If the particular determined or precise act of will that exists is not consequent or dependent on something preceding determination and direction, or the determination of the act be nothing at all either preceding or diverse from the very act of will itself, then that particular act of will is an existence that has no cause, and so is no effect at all, but is absolutely something that has started up into existence without any cause, determination, reason or foundation of its existence; which is as great an absurdity as to suppose the world that had from eternity been nonexistent to start into existence all at once at a particular moment, absolutely without any cause. And besides, to insist and contend earnestly [for] the soul's determining its own acts of will, and then to say that its determination of its acts of will is the very same with the acts of will themselves, is to dispute and contend about nothing. For thus the dispute is not at all about the reason or ground of the acts of will, or any of the souls acts; but what is contended for it seems come to no more than this: that the soul wills what it wills and determines what it determines, or that the mind acts what it acts and that it has those acts that it has, and is the subject of what it is the subject of; or what is, is.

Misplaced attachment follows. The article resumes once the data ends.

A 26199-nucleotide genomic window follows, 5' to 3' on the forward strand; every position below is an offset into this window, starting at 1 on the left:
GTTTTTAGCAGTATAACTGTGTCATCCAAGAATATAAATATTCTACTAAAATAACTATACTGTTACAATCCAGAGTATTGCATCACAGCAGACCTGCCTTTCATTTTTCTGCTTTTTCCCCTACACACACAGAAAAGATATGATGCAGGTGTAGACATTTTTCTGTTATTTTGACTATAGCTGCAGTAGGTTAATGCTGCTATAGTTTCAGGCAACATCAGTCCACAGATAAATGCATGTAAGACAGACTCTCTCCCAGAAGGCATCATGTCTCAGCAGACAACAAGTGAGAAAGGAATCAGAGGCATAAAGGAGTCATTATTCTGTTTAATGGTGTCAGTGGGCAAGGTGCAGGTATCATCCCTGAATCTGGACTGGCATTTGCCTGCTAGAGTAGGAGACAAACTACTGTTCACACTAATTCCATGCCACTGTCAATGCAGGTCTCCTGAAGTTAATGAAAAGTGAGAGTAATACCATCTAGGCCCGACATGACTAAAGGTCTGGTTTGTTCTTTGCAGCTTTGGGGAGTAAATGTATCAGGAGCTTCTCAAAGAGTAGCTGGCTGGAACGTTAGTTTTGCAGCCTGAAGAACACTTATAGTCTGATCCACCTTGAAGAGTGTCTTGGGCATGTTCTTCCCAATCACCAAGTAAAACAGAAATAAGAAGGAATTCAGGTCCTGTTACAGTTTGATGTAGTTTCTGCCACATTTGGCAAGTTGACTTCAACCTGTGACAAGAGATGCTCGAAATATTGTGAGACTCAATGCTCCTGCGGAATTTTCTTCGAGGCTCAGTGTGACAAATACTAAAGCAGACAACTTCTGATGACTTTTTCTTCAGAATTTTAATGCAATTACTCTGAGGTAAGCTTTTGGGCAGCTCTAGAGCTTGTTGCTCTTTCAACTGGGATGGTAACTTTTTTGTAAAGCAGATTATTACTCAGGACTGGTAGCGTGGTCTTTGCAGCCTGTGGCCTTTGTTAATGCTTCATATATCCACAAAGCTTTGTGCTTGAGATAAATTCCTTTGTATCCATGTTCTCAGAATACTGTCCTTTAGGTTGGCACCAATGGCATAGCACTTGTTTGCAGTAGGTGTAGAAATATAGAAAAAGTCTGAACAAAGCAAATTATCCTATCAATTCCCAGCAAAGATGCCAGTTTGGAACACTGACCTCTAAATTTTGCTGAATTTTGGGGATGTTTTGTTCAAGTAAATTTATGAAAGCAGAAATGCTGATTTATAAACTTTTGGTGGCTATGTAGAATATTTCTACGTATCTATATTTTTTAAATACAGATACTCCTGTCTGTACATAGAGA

But no command does properly, directly and immediately respect any action or exertion whatsoever but that which is voluntary: for what a command requires is that the will of the being commanded should be conformed to the will of him that gives the command. What a command has respect to and seeks is compliance and submission. But there is no compliance, submission or yielding in that which is not voluntary. Hence 'tis plain that if there be any sort of act or exertion of the soul prior to its acts of will, or voluntary acts directing and determining those acts of the will, they cannot be subject to any command. If they are properly subject to commands and prescriptions at all, it must be only remotely, as those prior acts and determinations are connected with and dependent on some acts of the will in the soul prior to them. But this is contrary to the supposition: for it is supposed that these acts of the soul are prior to all acts of the will, all acts of the will being directed and determined thereby.